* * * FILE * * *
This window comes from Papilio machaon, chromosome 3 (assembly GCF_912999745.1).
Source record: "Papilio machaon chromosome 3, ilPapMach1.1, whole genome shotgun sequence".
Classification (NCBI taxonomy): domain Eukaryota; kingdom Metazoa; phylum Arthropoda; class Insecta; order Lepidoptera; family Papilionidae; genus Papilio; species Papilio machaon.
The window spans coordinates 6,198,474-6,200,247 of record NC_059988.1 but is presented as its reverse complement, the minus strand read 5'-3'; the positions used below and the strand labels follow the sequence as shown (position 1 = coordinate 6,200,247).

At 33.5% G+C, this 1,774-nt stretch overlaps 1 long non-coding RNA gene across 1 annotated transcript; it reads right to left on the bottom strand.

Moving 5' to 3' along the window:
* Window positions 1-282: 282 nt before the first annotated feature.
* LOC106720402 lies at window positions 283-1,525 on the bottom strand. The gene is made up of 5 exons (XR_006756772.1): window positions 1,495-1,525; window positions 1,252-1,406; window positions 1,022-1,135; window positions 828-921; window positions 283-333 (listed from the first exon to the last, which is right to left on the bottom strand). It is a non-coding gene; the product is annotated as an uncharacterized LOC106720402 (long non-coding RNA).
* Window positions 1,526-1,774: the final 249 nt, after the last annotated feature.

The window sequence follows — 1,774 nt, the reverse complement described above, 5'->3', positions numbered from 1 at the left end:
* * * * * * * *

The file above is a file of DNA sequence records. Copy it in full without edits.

This window comes from Papilio machaon, chromosome 3 (assembly GCF_912999745.1).
Source record: "Papilio machaon chromosome 3, ilPapMach1.1, whole genome shotgun sequence".
Classification (NCBI taxonomy): domain Eukaryota; kingdom Metazoa; phylum Arthropoda; class Insecta; order Lepidoptera; family Papilionidae; genus Papilio; species Papilio machaon.
The window spans coordinates 6,198,474-6,200,247 of record NC_059988.1 but is presented as its reverse complement, the minus strand read 5'-3'; the positions used below and the strand labels follow the sequence as shown (position 1 = coordinate 6,200,247).

At 33.5% G+C, this 1,774-nt stretch overlaps 1 long non-coding RNA gene across 1 annotated transcript; it reads right to left on the bottom strand.

Moving 5' to 3' along the window:
* Window positions 1-282: 282 nt before the first annotated feature.
* LOC106720402 lies at window positions 283-1,525 on the bottom strand. The gene is made up of 5 exons (XR_006756772.1): window positions 1,495-1,525; window positions 1,252-1,406; window positions 1,022-1,135; window positions 828-921; window positions 283-333 (listed from the first exon to the last, which is right to left on the bottom strand). It is a non-coding gene; the product is annotated as an uncharacterized LOC106720402 (long non-coding RNA).
* Window positions 1,526-1,774: the final 249 nt, after the last annotated feature.

The window sequence follows — 1,774 nt, the reverse complement described above, 5'->3', positions numbered from 1 at the left end: